To diagnose a yeast infection, your doctor may perform a pelvic exam and test a sample of your vaginal fluid. They may then prescribe an antifungal medication or oral medication, depending on the severity of your symptoms. 

Other Conditions That Cause Abnormal Discharges in Men

Men may experience abnormal discharge due to conditions other than STIs. The most common alternative causes of abnormal discharge in men are urethritis, balanitis, and urinary tract infections (UTIs). 

Urethritis

Urethritis occurs when the urethra becomes inflamed. This condition results from bacteria entering the urethra or urinary tract.

Both men and women can develop urethritis, though it is more common in women. Men who develop urethritis often experience symptoms such as:

  • Urethral discharge.
  • Blood in the urine or semen.
  • Itching or burning while urinating.
  • Itching or burning near the tip of the penis.

A physician can diagnose urethritis by examining the genitals, taking a urine sample, or swabbing the urethra. About 20% of urethritis cases result from the same bacterium that causes the sexually transmitted infection gonorrhea. As a result, doctors may test for STDs while diagnosing urethritis. 

Urethritis is treatable through a variety of oral antibiotics. Most treatments kill the bacteria within seven days. 

Unfortunately, urethritis can spread to the kidneys, blood, or bladder and create more severe infections if left untreated. As a result, if you are experiencing any of the above symptoms, be sure to make an appointment with a physician right away. 

Balanitis

Balanitis refers to a swelling of the head of the penis that affects approximately one in 20 men. This condition often occurs due to bacteria, injury to the penis, or irritation to the tip of the penis. Men who are uncircumcised experience balanitis more often than those who are circumcised. 

Balanitis typically produces mild symptoms, including:

  • Penile discharge.
  • Pain or itching in the genital area.
  • Tightened foreskin.
  • Swelling of the penis tip.
  • Painful urination.

To treat balanitis, physicians often prescribe a topical medication, such as medicated anti-itch cream. Over-the-counter antifungal creams may also be effective in treating this condition. 

UTIs

Another common cause of abnormal discharge in men is a UTI. A UTI occurs when bacteria enter the urethra and begin to multiply within the bladder. This infection primarily produces symptoms in the urethra, but some men also experience unusual discharge with UTIs. UTIs occur more commonly for women.

What to Do if You Have Abnormal Discharges

If you are experiencing abnormal discharge, determining the cause of the discharge will help you identify the proper treatment. We recommend starting with STD testing and then getting tested for other bacterial infections if your results are inconclusive.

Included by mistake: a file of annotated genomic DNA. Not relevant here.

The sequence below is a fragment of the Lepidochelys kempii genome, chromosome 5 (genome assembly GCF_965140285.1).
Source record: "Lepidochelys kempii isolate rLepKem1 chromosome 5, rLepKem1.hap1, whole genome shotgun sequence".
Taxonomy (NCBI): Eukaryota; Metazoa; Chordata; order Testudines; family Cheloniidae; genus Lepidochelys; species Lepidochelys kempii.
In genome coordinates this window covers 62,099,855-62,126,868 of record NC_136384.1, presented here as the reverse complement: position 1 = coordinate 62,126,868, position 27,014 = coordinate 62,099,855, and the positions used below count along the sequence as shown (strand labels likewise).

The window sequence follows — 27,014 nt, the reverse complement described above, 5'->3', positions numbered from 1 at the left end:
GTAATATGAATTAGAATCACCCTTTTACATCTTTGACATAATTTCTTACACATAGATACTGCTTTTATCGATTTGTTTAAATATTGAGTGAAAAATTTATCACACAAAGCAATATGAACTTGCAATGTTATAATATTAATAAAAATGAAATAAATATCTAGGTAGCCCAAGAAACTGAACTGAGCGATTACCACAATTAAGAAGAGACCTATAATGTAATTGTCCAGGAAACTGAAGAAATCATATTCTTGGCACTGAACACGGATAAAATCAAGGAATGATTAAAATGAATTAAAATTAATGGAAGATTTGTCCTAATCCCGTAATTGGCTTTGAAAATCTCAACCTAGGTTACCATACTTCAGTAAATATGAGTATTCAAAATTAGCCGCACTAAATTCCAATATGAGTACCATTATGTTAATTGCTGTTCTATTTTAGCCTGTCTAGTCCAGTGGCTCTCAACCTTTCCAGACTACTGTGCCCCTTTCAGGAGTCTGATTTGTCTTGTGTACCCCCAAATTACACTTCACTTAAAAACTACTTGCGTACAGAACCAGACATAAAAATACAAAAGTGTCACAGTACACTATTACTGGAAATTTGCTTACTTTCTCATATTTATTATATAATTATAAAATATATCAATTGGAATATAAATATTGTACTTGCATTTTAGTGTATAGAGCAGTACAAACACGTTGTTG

Same-day STD tests can give you fast, reliable answers about any STDs you have contracted, allowing you to begin treatment quickly. At Rapid STD Testing, we offer fast testing at screening centers throughout the U.S., enabling you to get tested today and receive your results in one to three business days. 

If you test positive for an STD, one of our doctors will call you to discuss your treatment options. We will then send any prescriptions to your preferred pharmacy and ensure that you have all the resources you need moving forward. 

If all your STD tests come back negative, we recommend scheduling an appointment with a physician to receive further testing. You may have a yeast infection or UTI that does not show up on our tests. 

Ways to Protect Yourself and Your Partner From STDs

Undergoing regular STD testing is an essential step in practicing safe sex and identifying any STDs as they occur. Whether you experience symptoms or not, you should complete an STD test:

  • Every time you switch partners.
  • Before having sex with a new partner.
  • If you have been forced to have sexual intercourse.
  • At least once per year, as long as you are sexually active.

Some STDs take several months to appear in lab results after sex with a positive partner. As a result, even if your last test came back negative, an STD may show up on a future test. 

When it comes to safe sex, many people wonder, “Can lambskin condoms protect against STDs?” Unfortunately, the pores in the lambskin membrane do not prevent bacteria from passing from partner to partner. 

While lambskin condoms do prevent pregnancy, they do not prevent STDs. Instead, we recommend using polyurethane, polyisoprene, or female condoms that do stop the spread of STDs. 

Conclusion: Get Answers Today

Now that you’re armed with knowledge, you can stop googling “What does STD discharge look like?” Instead, you can get peace of mind by taking action today.

If you are experiencing abnormal discharge, a rapid STD test can help you determine if an STD is the cause. Visit one of our Rapid STD Testing centers today to complete a full-panel STD test and get the fast and reliable answers you need.